We should thank Volkswagen for the wake-up call. The scandal that has engulfed the company has highlighted how an overwhelming focus on carbon dioxide emissions has oversimplified the debate about the negative impacts of all our combustion engines – and calls us to seriously consider two key technologies that are on the rise: electric vehicles, including hybrids, and fuel cell vehicles which run off hydrogen.
Yes, looking at CO2 works well to quantify effects on global climate and fossil resource depletion, but health impacts are a more complex story. “Dieselgate” is forcing people to realise that most vehicles also produce harmful chemically reactive substances such as nitrogen oxides or tiny particulate matter.
This insight has reached the highest ranks of UK government, where diesel subsidies may soon become re-examined. In fact particulate matter may be responsible for as many as 3 million prenatal deaths globally every year, according to a recent study in Nature.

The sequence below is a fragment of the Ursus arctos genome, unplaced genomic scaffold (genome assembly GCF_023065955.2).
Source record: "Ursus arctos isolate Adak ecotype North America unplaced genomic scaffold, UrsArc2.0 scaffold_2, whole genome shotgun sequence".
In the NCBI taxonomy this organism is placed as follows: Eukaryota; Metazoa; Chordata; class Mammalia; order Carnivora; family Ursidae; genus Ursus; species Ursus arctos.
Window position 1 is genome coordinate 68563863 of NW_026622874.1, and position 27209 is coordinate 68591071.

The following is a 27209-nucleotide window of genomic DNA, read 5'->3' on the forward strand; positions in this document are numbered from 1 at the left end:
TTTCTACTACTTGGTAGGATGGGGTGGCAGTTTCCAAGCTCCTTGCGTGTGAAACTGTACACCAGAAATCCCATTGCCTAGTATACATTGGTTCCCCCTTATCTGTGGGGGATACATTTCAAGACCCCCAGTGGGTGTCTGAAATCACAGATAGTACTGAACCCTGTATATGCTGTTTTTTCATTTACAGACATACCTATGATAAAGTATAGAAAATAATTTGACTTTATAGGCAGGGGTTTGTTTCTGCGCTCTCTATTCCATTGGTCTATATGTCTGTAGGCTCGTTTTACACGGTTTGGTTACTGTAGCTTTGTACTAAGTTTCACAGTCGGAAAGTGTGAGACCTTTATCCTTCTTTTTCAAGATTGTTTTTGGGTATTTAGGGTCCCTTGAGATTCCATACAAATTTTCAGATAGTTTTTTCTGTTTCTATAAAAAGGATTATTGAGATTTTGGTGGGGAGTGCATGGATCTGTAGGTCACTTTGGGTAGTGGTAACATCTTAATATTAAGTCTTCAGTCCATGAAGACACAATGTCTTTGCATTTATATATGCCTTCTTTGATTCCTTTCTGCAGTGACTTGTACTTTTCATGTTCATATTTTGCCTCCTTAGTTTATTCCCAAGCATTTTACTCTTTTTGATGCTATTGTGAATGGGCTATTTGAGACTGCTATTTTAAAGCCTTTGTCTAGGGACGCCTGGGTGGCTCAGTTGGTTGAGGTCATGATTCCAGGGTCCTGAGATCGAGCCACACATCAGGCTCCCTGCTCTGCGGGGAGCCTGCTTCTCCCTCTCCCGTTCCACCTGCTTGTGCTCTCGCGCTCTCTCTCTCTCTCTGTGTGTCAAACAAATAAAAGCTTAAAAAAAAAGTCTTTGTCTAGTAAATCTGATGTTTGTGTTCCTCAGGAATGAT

No one can tell at this point if this is the end of the diesel engine but surely now is the right moment to look towards cleaner and more sustainable ways to power a car.
The Conversation: 7 Oct 2015
Harry Hoster: Director of Energy Lancaster and Professor of Physical Chemistry, Lancaster University
Key Words: Climate Change, technology
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